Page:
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ble to set aside the divine authority of him who wrought it, and who asserted that he came from God.

Upon the man's frankly telling them, that he was persuaded that the person who had healed him, whoever otherwise he might be, was a prophet of God, they began to suspect him also, as if he had not been really born blind, but, being secretly a disciple of Jesus, had only pretended blindness for some time, to bring honour to his master for the reputation of healing him.

They therefore send for his parents, who, by the especial providence of God, to give undeniable evidence of the truth of the miracle, and

away

all excuse of the malicious unbelief of the Pharisees, were yet alive. But being able to learn nothing from them but what confirmed the reality and greatness of the miraculous cure; resolved not to believe

any

testimony whatsoever in favour of it; they ordered the man to be called in before them the second time; and quite infatuated with their prejudices, they try to infuse the same into him against Jesus, as if he was a sabbath-breaker and a deceiver, and therefore no true prophet. But his plain good sense and honest mind

led

to take

led him to see their weakness and malice, and he quite confounded them by the pertinency and acuteness of his answers and the strength of his arguments. And when they alleged that they were persuaded that Moses was a prophet sent from God; as for this fellow, we know not whence he is, or that he can pretend to any divinę authority at all :

The man replied, that it was a strange thing that a man should have a power to work such an extraordinary miracle, as giving sight to one born blind, and yet that they who were the great and learned of the nation should not be able to judge by what authority he acted !

That if they knew any thing, they must certainly know that God would not give such a power to a bad man to deceive others.

That of all the miracles that were recorded, even of those done by Moses himself, there is no example of sight being given to one that was born blind. That it was impossible, therefore, but this man must be a prophet sent from God, since he did as great or greater miracles than those whom they themselves acknowledged to have a commission from him.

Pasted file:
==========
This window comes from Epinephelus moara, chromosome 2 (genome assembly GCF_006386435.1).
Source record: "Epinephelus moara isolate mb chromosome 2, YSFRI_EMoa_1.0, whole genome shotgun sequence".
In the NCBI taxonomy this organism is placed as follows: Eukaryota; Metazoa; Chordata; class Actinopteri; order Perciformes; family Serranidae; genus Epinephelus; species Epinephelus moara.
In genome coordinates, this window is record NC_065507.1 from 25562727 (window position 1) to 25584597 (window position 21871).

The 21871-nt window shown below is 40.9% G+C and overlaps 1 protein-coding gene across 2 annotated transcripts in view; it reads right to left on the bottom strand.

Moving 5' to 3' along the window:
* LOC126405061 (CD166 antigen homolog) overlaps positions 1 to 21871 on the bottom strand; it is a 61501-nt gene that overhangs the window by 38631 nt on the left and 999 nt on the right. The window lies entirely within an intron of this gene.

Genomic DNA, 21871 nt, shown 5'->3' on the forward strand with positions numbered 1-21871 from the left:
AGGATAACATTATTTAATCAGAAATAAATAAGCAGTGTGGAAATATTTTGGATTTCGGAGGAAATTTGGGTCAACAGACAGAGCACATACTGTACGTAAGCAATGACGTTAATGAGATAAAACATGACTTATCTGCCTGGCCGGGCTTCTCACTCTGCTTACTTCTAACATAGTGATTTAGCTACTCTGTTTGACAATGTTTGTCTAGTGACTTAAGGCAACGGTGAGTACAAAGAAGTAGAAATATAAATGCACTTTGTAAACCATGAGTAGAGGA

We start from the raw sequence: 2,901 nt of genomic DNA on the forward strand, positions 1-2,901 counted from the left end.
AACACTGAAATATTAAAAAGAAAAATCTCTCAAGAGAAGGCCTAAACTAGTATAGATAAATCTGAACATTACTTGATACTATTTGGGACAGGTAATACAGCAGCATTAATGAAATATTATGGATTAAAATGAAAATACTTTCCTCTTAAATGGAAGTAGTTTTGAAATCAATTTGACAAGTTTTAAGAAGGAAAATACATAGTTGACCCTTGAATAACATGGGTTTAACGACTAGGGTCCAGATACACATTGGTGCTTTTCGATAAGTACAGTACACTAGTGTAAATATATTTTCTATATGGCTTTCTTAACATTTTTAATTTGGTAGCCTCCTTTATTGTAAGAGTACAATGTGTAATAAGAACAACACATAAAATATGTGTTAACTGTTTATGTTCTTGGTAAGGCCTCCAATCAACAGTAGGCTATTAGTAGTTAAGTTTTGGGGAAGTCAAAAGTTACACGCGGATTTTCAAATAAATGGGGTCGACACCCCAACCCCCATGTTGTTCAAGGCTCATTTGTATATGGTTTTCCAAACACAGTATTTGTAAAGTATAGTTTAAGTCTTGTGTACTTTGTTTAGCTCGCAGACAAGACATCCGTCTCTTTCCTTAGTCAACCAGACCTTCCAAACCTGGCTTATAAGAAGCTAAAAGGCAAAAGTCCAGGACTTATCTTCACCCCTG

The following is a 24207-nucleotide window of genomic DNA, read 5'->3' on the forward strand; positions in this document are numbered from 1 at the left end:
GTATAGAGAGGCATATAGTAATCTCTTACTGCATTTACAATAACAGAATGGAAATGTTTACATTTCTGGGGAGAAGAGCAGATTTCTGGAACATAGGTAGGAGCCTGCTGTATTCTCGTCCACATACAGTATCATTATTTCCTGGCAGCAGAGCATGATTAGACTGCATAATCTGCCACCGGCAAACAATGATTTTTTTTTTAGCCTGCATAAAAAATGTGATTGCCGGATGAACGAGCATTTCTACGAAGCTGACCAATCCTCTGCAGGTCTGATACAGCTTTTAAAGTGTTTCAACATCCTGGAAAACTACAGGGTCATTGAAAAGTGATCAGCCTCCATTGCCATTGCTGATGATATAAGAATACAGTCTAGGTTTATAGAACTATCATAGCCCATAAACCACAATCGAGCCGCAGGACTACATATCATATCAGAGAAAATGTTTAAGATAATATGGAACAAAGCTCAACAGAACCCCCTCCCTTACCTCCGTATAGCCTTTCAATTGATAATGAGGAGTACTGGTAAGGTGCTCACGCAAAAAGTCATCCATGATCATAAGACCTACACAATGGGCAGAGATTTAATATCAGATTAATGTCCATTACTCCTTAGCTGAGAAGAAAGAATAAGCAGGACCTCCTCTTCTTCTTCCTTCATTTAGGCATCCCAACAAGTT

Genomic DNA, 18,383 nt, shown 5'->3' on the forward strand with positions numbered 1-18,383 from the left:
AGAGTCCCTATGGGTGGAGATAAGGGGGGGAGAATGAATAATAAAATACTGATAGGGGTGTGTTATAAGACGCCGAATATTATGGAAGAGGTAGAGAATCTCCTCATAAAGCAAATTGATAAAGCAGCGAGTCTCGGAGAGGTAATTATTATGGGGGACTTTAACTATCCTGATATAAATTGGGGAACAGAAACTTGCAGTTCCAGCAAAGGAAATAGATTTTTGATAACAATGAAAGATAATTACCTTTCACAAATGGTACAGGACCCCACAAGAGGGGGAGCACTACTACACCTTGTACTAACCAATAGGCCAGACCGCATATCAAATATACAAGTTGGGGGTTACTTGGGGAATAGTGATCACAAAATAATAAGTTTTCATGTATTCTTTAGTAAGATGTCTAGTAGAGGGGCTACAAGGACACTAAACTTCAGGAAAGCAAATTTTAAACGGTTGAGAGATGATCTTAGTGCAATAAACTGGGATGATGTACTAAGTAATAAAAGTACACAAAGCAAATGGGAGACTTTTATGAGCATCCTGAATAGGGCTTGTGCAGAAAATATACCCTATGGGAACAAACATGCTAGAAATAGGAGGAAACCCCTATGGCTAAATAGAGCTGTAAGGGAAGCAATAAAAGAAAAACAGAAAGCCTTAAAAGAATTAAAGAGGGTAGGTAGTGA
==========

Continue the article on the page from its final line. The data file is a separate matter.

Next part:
“ The man answered and said unto them, Why herein is a marvellous thing, that ye know

not

not from whence he is, and yet he hath opened mine eyes. Now we know that God heareth not sinners: but if any man be a worshipper of God and doer of his will, him he heareth. Since the world began, it was not heard that any man opened the eyes of one that was born blind. If this man were not of God, he could do nothing."

One cannot help observing here, in how small a compass does the proper evidence for Christianity, and the divine mission of Christ, lie; and the unlearned as capable judges of it, as the most learned ! But not to dwell upon this. The Pharisees enraged that the man should presume to argue and dispute with them, and having no other way to evade or refute the force of his reasoning, they immediately pronounced against him their sentence of excommunication.

After which our Saviour meeting with him, asked him if he believed on the Son of God, or the Messiah. And when he replied, intimating that he expected and hoped for his coming, and that, if he was already come, he begged to know who and where he was ; Jesus thereupon discovered himself to him. And the man, conscious of his power and divine autho- $

rity, declared himself fully satisfied and convinced; and, as the sacred historian tells us, worshiped him ; i. e. bowed down with gratitude and reverence to Jesus, as the Messiah, their great expected prophet and deliverer.

Then follows our Lord's pious and edifying remark on the whole of this transaction, in the words of the text, which is thus paraphrased *:

“ With most admirable wisdom and justice hath the divine providence and unerring counsel of God so ordered things, that, by means of

my preaching to them, they that were blind might receive their sight; and, on the contrary, they that think they see best, might be discovered to be truly blind.” “ Meaning, by an easy

and customary

allusion to the matter before him, that as the gracious dispensation of the Gospel was a glorious and effectual means of bringing ignorant but humble and teachable persons to the knowledge of the truth, and of the way to eternal life (of which his giving sight to the blind man was a most apt emblem and similitude); so, on the contrary, the ignorance of proud and incorrigible men, such as were the unbelieving Jews, was by this very means, of the preaching * Vide Dr. Clarke's Paraphrase.

of

of the Gospel, rendered only more manifest and inexcusable.”

I would now lay before you some remarks : And,

I. The design of our Lord, in this miracle, was to prove himself the Messiah, the light of the world, a teacher with an extraordinary commission from God; and to show the utter inexcuseableness of those of his countrymen, who rejected him that came with such evidence of a divine authority,

He could have healed the man, as he had restored sight to the blind son of Timeus, by a word speaking ; but by the method he used, the evidence of the 'cure came out more strong and particular, and better answered his benevolent purpose.

For the circumstances which followed were peculiarly adapted to the

persons present, who consisted of friends and enemies, his disciples and the Pharisees. It was very animating and encouraging to blind

man, for it seems he sat begging in the streets, and to all like him of honest humble dispositions, to hear Jesus declare that he was sent from God, and commissioned by him on

purpose

the poor

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